Representative Carolyn Laine, Democratic Farmer Labor (DFL) from Columbia Heights was one of several lawmakers wondering at a hearing held in February in the Minnesota House why HMOs are keeping so much money, perhaps more than needed, into reserves.
Up and Up
Legislators in Minnesota have been watching as the state’s nonprofit healthcare plans continue to amass surplus funds, and have recently begun to question just how much of a cushion is enough.
"Up and up and up and up" is the phrasing Representative Laine used when describing the direction the surplus funds have been going ever since the state removed the limit back in 2004. Laine is convinced that a cap needs to be put in place.
A week after the hearing US Representative Michele Bachmann, Republican of Minnesota, added her name to the list of lawmakers questioning the ballooning surplus, making this a bipartisan issue. Bachmann did not specifically mention creating a cap on the surplus HMOs are allowed to accumulate, but she did wonder about, “massive reserves that are accumulating by four Minnesota nonprofit HMOs."
Cushion worth Billions
According to state records the total reserves collected between 2006 and 2010 for Minnesota’s four largest HMOs went from $1.82 billion up to $2.48 billion. The insurers say those numbers might seem high to the untrained eye, but the amounts are logical based on the fact that health care costs have continued to skyrocket.
Even though the legislators are questioning the need for such high surplus amounts, there has not yet been any obvious move to re-instate caps on the amount HMOs are allowed to squirrel away.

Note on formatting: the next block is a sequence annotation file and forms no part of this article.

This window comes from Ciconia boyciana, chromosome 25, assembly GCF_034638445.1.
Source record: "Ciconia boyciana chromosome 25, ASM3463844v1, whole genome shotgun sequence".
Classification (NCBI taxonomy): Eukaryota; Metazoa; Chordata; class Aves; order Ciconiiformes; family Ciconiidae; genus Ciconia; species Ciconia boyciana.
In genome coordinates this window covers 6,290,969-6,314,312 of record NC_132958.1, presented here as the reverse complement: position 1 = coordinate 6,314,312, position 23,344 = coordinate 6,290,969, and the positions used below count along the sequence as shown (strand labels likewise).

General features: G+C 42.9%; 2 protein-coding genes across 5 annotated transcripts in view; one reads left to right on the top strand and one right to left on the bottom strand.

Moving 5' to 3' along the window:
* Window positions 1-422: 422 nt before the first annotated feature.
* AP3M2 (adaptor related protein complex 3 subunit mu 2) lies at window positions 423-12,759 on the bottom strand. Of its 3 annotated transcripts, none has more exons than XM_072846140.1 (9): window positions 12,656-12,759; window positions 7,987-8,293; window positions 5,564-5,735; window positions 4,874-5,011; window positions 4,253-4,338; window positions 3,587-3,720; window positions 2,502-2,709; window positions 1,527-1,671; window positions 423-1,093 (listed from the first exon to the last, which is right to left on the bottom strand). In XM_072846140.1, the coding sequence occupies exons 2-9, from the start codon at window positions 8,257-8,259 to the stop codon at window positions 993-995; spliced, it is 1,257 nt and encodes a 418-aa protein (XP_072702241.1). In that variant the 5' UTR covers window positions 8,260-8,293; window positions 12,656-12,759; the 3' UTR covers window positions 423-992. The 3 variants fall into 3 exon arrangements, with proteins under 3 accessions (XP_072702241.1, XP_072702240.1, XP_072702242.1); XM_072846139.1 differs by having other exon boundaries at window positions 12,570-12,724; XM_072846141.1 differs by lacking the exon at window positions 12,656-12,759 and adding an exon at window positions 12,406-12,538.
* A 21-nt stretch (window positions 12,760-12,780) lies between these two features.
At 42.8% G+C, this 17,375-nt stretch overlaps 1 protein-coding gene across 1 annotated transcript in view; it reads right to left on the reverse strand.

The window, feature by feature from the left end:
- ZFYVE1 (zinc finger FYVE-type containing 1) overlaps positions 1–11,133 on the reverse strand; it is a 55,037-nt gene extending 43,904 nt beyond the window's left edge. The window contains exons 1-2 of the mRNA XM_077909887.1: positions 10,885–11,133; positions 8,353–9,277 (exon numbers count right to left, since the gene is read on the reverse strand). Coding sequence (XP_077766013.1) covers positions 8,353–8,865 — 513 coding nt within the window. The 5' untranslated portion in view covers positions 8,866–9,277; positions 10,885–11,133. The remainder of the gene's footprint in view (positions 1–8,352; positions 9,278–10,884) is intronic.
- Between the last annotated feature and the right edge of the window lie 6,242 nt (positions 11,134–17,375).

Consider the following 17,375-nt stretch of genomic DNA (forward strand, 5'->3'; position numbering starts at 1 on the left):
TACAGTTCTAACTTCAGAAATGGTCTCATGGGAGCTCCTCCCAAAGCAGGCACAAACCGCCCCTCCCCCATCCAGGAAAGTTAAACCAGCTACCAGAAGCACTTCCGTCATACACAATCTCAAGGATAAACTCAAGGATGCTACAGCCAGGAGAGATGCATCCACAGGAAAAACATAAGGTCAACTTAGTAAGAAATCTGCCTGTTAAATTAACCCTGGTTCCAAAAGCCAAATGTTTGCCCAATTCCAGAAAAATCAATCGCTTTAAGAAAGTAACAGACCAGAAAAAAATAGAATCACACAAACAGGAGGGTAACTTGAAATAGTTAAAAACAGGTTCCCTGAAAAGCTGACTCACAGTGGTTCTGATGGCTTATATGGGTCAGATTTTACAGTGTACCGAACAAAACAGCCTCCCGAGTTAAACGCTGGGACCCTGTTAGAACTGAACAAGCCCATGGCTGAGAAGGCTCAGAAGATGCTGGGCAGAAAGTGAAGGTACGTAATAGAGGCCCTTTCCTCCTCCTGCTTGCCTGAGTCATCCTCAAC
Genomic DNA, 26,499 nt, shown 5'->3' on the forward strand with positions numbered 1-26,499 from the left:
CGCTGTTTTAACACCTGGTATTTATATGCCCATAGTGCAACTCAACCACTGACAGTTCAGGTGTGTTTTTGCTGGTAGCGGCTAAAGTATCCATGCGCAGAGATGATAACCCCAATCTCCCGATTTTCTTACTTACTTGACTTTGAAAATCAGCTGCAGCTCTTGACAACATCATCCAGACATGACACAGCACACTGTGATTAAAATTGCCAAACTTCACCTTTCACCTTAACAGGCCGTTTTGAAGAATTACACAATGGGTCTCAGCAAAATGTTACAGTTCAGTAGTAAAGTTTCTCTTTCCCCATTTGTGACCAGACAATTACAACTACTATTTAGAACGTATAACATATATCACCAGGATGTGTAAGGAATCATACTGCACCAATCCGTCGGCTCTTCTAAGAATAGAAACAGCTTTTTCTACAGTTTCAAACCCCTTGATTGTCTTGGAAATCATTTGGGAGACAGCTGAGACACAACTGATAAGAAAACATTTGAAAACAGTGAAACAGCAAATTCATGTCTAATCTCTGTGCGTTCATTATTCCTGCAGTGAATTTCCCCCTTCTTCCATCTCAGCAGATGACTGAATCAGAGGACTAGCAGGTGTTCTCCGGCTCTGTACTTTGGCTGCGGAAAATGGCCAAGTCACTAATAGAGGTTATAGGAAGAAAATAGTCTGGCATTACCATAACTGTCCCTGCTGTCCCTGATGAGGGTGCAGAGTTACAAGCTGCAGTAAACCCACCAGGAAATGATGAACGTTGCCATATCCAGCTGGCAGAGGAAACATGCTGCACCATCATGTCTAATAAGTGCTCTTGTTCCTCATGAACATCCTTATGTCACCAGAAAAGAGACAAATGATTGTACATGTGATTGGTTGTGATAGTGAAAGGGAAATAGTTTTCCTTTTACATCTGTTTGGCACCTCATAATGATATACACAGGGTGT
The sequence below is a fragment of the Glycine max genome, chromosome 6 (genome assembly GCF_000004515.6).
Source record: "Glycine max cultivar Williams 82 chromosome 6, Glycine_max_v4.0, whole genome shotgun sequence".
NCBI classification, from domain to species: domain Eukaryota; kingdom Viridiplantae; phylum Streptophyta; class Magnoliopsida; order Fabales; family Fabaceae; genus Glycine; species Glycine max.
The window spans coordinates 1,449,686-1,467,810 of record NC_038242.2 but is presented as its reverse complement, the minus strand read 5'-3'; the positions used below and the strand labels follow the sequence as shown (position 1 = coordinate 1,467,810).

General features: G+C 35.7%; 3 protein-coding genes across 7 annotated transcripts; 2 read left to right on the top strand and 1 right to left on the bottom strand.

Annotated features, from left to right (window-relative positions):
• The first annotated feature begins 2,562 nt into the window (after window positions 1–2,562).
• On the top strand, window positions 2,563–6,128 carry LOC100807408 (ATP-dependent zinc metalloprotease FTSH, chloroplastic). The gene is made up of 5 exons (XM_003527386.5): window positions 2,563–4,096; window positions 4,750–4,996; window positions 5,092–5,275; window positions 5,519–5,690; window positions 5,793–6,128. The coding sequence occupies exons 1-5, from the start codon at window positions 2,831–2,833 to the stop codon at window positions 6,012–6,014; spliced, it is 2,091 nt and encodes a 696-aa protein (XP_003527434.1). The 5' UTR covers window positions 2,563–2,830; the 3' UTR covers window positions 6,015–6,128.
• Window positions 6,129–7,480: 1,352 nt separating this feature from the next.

"I get a little concerned that everybody gets into a witch-hunt mode," said state Representative Steve Gottwalt, Republican from St. Cloud, chairman of the Health and Human Services Reform committee. "If there's some indication that reserves are too generous…let's get the data, let's make sure that’s the case and then let's figure out what to do."
Legislating Accontability and Transparency
Gottwalt introduced a bill which is more concerned with the general financial transparency of health plans, calling for third-party audits of insurers, but does not mention a cap allowed on the surplus funds. One of the sponsors of Gottwalt’s bill, state Senator Sean Nienow, Republican from Cambridge said that:
"Some appropriate level of reserve is necessary. But the question is: What is truly necessary? And is there a point where it gets to be completely superfluous?"
Regulators of health insurance plans and HMOs require them to have “risk-based capital” or reserves to protect their customers in case of insolvency. According to regulations insurers must have at least double, or 200 percent of the authorized control level for their risk-based capital.
At the end of 2010 this standard of 200 percent, if calculated for all four of the largest HMOs together comes to only $800 million for Blue Cross and Blue Shield of Minnesota, HealthPartners, Medica and UCare.
Julie Brunner, executive director of the Minnesota Council of Health Plans, a trade group for HMOs, explained that the reason the risk-based capital figures and the health plan reserves keep growing together is because of ever-increasing health care costs. Health plans need to hold large sums of money in reserve just in case there is ever an unforeseen sudden rise in medical claims.
"The main objective of reserves is to protect consumers," Brunner said. "In the '80s, Minnesota had health plans that became insolvent and left consumers without coverage. We do not want to create an environment where that could happen again."